A similarity can be drawn between the mission of Jeremiah and the mission of Mormon.
As stated in the Old Testament student manual prepared by the Church Educational System: "Jeremiah, like Mormon, was called to labor among a people for whom there was no hope because they refused to repent, and `the day of grace was passed with them, both temporally and spiritually,' (Morm. 2:15). Mormon, after witnessing the destruction of the Nephite nation, cried out for his people. (See Morm. 6:17-19.) Here was a righteous man, one of the best, lamenting over his people who were so blind, so foolish, so spiritually dead. Jeremiah, too, mourned his people's wickedness. You may think of Jeremiah as a stern, harsh man as you read his scorching denunciations of the Jewish people and the lives they were living, but he was not. His motivation, like Mormon's, was love."A prophet does not select where and when he will serve the Lord. God chooses when and to whom the prophets will be sent. One may be an Enoch and build Zion, or a David O. McKay and preside over the Church in times of peace and prosperity. Another may be a Mormon or a Jeremiah and try in vain to save a rebellious and backsliding people. Each has his calling. Each has his time."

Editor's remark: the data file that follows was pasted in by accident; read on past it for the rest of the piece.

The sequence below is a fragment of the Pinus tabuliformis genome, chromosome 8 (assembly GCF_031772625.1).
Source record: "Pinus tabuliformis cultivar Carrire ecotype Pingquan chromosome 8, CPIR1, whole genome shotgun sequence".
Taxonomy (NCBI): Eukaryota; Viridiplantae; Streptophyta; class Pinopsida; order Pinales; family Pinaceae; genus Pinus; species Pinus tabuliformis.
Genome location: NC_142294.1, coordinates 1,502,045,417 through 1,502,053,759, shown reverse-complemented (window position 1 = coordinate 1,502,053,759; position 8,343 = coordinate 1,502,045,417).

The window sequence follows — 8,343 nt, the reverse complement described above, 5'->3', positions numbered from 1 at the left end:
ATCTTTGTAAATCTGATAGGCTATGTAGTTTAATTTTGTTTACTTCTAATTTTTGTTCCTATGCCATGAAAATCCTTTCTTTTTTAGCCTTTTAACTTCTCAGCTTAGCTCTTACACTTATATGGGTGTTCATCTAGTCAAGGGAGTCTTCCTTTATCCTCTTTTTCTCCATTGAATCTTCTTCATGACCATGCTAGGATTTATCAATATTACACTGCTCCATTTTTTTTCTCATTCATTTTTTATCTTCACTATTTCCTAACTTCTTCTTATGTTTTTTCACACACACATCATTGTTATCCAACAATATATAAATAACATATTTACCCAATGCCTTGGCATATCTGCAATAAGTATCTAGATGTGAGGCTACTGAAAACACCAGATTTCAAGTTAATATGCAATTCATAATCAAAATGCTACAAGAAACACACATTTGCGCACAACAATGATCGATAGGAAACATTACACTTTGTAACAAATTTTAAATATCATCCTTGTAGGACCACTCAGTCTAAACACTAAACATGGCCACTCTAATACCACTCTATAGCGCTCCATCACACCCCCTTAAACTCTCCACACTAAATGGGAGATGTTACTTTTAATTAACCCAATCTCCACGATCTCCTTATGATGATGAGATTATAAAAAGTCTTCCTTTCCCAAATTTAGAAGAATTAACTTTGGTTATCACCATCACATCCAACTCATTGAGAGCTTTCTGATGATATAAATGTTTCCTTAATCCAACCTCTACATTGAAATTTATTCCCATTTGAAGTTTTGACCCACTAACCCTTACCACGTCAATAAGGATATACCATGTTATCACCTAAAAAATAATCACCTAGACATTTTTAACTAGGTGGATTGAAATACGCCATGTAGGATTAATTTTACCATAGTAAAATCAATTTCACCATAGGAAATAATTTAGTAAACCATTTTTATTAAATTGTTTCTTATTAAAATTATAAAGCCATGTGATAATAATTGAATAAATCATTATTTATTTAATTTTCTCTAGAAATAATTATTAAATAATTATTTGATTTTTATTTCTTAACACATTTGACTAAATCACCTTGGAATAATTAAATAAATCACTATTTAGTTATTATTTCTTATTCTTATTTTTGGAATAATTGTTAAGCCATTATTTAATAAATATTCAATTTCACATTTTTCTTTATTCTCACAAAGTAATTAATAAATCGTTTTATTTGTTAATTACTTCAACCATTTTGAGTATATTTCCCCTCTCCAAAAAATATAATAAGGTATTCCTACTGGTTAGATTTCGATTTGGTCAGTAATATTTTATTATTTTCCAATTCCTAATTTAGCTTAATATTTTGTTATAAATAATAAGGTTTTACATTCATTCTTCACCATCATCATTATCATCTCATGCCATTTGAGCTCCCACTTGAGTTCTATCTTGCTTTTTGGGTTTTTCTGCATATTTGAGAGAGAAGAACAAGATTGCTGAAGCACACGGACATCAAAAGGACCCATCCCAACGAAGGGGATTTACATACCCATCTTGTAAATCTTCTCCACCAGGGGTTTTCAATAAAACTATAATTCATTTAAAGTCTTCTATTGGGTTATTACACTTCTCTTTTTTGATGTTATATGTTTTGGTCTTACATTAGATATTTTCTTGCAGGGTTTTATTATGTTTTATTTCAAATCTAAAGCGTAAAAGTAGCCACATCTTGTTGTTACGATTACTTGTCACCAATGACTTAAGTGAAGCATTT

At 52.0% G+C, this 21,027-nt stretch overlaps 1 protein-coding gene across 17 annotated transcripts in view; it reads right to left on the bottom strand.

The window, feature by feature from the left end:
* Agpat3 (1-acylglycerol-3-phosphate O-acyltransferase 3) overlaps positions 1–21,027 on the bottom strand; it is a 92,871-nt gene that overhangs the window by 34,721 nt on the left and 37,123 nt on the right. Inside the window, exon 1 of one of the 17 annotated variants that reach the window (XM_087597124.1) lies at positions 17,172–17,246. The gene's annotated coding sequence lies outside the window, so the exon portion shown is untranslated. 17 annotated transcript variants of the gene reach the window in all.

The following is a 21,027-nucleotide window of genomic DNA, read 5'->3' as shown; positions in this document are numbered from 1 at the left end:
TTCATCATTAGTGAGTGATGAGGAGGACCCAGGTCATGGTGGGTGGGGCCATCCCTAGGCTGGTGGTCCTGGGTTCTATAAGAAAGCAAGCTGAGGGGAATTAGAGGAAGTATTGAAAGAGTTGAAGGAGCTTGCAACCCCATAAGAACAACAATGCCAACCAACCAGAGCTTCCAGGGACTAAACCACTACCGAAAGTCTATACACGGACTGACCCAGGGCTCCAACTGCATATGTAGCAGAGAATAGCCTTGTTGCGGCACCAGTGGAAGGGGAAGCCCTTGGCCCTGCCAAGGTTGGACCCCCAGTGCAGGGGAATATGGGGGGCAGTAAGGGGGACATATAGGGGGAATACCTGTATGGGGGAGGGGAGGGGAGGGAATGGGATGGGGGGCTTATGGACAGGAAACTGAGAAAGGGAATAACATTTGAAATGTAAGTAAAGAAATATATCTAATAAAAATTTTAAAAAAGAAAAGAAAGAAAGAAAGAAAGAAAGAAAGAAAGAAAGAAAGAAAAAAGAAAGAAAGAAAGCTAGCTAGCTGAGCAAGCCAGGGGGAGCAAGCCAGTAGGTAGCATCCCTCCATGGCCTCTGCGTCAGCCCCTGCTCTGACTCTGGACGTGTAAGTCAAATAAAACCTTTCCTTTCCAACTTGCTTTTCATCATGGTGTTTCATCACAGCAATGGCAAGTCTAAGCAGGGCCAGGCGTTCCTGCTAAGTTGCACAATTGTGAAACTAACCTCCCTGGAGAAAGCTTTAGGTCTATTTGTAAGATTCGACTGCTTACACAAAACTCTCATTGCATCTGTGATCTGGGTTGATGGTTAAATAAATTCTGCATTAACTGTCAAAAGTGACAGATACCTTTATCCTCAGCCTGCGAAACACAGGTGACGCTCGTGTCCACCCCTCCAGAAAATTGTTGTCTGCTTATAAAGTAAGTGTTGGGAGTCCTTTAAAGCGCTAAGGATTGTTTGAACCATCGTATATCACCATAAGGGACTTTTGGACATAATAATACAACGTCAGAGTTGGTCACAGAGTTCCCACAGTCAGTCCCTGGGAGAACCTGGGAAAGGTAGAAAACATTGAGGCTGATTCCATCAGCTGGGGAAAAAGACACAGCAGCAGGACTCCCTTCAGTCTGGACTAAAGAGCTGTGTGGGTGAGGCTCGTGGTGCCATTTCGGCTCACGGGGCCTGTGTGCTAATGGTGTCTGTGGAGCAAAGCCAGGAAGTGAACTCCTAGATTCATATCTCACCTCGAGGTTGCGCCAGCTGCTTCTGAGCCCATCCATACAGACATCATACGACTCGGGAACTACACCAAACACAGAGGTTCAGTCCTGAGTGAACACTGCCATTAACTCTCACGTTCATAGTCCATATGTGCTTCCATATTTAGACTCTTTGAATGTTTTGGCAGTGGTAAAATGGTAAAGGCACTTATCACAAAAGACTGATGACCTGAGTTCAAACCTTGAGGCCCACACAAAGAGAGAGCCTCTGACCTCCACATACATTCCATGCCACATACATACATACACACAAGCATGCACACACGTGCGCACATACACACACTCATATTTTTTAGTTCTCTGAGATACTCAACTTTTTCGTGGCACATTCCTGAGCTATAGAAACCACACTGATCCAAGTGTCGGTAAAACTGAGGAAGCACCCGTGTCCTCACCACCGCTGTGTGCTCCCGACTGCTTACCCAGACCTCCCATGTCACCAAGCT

The lament of Jeremiah contained in chapter 9 perhaps gives an indication of the depth of his sadness over the fate of his people. The student manual contains this comment: "Except, perhaps, for David's cry over his son Absolom (see 2 Sam. 18:33), or Jesus' prophetic lament over Jerusalem (see Matt. 23:37), or the lament of Mormon over the destroyed Nephite nation (see Morm. 6:16-22), few passages lamenting the results of sin in the scriptures are as moving as Jer. 9.
"In Jer. 9:17-22, the Lord referred to the custom in ancient Israel of hiring professional mourners, women who were paid to wail and lament for long periods of time at someone's death. Jeremiah was told to hire professional mourners to lament over Judah."